Israel cracks down on foreign workers

With unemployment figures set to soar to more than 300,000, Israel's finance ministry is pushing through plans for a massive crackdown on foreign workers.

    Benyamin Netanyahu wants to deport foreign workers and give their jobs to Israelis

    Yellow flyers are breathing fear into many of Tel Aviv's poorer neighborhoods, as they warn immigrant workers to leave Israel or face the wrath of the deportation police.


    "Dear families. Do not let us arrest you ... Please go to the Immigration Administration and arrange the date of your flight without delay," reads one flyer. 


    Failure to have done so before the 1 September deadline would result in "law enforcement activities and arrests against families", it warned.


    A brief extension of the deadline now gives family members until 10 September to register.




    The move has provoked outrage among human rights workers who say the arrest and deportation of women and children is illegal and will tear families apart.


    But the Immigration Administration (IA), a body set up in June 2002 and tasked with rounding up and expelling illegal workers, said the government wanted to encourage families "to leave the country with dignity".


    "Dealing with women, little children and babies is very complicated," IA spokeswoman Orit Friedman said.


    "It will be very hard to take these people to prison so we're trying to get them to voluntarily leave the country with dignity."


    Lat week Finance Minister Benjamin Netanyahu told parliament: "It is not true there are no jobs. There are 300,000. They just need to be vacated for Israelis." 


    Illegal workers  


    "Dear families. Do not let us arrest you ... Please go to the Immigration Administration and arrange the date of your flight without delay"


    Israeli government flyer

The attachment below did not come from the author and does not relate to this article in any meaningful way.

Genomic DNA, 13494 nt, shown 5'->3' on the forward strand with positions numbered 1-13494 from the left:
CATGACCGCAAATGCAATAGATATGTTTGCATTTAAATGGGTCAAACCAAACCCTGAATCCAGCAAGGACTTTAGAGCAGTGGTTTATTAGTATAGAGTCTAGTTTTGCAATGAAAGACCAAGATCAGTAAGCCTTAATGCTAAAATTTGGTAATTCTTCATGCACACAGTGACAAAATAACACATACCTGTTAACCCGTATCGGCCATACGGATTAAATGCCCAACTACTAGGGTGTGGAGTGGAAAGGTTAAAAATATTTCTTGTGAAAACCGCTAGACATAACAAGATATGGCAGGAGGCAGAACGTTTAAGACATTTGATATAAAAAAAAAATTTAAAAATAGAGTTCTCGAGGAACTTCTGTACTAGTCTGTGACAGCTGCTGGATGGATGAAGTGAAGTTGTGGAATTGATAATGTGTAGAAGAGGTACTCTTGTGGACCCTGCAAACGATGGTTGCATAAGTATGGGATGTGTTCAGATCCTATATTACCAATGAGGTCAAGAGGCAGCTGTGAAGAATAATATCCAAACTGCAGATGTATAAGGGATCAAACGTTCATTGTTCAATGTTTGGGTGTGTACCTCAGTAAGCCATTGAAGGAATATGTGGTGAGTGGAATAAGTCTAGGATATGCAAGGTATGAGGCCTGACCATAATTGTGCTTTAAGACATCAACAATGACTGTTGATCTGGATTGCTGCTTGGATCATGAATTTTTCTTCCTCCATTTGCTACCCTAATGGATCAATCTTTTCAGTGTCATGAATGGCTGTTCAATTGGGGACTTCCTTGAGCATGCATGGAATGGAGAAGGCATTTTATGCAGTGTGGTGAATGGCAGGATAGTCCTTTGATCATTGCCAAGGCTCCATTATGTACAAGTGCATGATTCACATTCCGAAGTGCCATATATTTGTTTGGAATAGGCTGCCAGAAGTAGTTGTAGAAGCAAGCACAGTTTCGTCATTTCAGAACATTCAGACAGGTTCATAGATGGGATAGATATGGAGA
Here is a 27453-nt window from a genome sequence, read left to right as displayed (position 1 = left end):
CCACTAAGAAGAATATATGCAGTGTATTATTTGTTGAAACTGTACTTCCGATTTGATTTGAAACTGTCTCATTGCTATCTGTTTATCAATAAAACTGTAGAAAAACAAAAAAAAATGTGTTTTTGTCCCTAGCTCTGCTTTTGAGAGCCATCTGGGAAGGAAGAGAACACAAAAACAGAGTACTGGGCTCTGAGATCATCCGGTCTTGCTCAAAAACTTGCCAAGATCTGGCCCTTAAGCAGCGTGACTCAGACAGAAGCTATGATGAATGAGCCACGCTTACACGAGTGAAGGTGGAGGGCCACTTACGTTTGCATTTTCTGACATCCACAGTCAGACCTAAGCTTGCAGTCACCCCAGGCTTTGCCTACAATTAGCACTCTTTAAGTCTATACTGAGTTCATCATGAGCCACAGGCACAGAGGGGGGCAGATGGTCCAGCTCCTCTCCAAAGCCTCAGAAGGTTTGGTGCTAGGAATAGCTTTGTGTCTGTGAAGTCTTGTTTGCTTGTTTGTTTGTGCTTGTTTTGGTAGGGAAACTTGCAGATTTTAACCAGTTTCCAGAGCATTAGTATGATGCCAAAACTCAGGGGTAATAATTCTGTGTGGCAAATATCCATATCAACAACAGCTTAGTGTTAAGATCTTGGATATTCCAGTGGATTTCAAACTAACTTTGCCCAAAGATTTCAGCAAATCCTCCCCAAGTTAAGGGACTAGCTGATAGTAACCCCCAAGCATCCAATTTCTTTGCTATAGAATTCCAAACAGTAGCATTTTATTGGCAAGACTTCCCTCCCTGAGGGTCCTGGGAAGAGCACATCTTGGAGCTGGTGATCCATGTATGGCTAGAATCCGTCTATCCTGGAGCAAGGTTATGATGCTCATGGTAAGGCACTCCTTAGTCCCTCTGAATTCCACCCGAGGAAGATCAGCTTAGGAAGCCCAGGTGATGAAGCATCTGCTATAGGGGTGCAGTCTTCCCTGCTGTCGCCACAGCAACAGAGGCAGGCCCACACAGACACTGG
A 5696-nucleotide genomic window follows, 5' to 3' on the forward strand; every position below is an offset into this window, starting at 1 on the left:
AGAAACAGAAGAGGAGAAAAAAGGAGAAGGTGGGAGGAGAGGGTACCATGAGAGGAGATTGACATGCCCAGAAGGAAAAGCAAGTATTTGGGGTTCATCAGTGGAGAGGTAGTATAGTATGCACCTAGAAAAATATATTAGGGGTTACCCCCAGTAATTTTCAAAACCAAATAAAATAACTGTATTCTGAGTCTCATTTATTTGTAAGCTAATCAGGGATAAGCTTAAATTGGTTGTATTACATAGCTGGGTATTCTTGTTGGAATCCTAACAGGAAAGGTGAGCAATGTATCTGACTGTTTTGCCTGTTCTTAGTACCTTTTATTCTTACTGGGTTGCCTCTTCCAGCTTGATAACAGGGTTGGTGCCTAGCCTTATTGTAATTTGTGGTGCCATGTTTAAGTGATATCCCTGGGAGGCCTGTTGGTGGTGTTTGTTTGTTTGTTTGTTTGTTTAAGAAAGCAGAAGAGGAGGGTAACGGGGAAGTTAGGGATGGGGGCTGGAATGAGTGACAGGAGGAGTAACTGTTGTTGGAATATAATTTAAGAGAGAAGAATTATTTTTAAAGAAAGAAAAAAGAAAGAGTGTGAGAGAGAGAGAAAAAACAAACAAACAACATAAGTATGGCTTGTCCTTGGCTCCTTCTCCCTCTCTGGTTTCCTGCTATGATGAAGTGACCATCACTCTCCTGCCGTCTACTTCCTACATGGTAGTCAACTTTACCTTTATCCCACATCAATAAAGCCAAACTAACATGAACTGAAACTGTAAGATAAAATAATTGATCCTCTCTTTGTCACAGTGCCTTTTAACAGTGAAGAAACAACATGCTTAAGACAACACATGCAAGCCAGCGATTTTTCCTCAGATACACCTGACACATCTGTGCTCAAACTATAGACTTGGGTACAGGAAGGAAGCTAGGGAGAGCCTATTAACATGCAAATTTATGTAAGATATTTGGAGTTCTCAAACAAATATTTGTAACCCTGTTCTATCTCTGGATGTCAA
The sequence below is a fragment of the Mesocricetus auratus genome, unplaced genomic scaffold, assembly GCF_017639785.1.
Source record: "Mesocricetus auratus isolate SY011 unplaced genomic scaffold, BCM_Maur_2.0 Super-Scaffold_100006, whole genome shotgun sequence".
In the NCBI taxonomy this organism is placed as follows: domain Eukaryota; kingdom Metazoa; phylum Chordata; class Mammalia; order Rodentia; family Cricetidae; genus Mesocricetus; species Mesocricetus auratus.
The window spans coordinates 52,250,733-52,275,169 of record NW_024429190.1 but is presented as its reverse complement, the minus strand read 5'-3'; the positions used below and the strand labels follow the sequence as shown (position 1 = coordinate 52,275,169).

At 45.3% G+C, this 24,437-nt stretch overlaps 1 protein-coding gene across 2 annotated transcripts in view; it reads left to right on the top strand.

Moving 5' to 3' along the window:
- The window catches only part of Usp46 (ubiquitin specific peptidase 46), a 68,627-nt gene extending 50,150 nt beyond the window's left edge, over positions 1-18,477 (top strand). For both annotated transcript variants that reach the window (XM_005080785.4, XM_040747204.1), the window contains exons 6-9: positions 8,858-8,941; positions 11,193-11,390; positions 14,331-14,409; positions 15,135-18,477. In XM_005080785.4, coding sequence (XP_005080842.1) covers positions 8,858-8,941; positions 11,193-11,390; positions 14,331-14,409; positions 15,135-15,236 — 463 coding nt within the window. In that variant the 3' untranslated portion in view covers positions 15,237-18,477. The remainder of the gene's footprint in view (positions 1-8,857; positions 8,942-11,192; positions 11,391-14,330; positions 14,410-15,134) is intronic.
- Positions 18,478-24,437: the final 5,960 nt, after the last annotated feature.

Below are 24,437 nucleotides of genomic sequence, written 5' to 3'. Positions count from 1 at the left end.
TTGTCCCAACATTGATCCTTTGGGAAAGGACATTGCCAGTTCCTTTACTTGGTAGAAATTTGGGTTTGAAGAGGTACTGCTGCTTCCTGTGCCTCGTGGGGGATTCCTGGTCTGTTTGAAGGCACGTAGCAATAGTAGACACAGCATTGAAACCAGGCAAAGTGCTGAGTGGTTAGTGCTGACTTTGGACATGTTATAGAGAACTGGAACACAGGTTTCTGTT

Official figures estimate there are 300,000 foreign workers in Israel, of whom 60% are thought to be illegal.


    Half are from China, Thailand and the Philippines, 45% are from Eastern Europe, and the rest are from Africa and Latin America.


    Most do jobs which Israelis refuse to do, such as work in construction or agriculture, and around a fifth work as carers for the elderly.


    Since the deportation police began operating in September 2002, they have deported 17,500 people and "encouraged" another 40,000 to leave, the IA says.


    And in the five weeks since the family campaign launched, 550 families have registered to leave out of the estimated 3000 living in Israel.




    Despite the 10 September deadline, Friedman says the IA may still extend the registration period.


    "After that, we may extend it again or move to stage two: arresting the fathers and forcing them to register the mothers and children," she said.


    "If that doesn't work, we are going to arrest families."


    Sigal Rosen, director of the Hotline for Migrant Workers, said: "People are really terrorised. They want to frighten people into leaving and it is working." 


    "When the mother is from Ghana and the father is Filipino, and the kids are born here, they simply don't know any other country," added Rami Adut, director of the migrant workers project at Physicians for Human Rights (PHR).


    "When you deport a family like that the children are forced to go with one parent or the other, so it breaks up entire families"


    Rami Adut
    Physicians for Human Rights



    "When you deport a family like that the children are forced to go with one parent or the other, so it breaks up entire families."


    Threats of a crackdown have provoked a slew of outraged editorials in the Israeli press.


    "How did a people who virtually invented the concept of labour fairness come to be so exploitative," the conservative Jerusalem Post said, citing a Biblical command to treat foreign workers with respect.


    But even families who have registered with the IA are finding themselves under renewed threat of arrest as they cannot afford to pay their way home.


    "They're now threatening to arrest those who did register but who don't have the money to pay their way home," said Rosen.


    Lucrative trade


    The trade in foreign workers remains a lucrative business which lines the pockets of many of Israel's biggest agriculture and construction companies.


    Figures published last week by the International Federation for Human Rights and the Euro-Mediterranean Human Rights Network show that a Chinese construction worker seeking work in Israel pays between 6000 and 10,000 dollars.


    That sum would be divided between a Chinese agency, the Israeli employers or their agency, the Israeli government (for visa fees) and the travel company.



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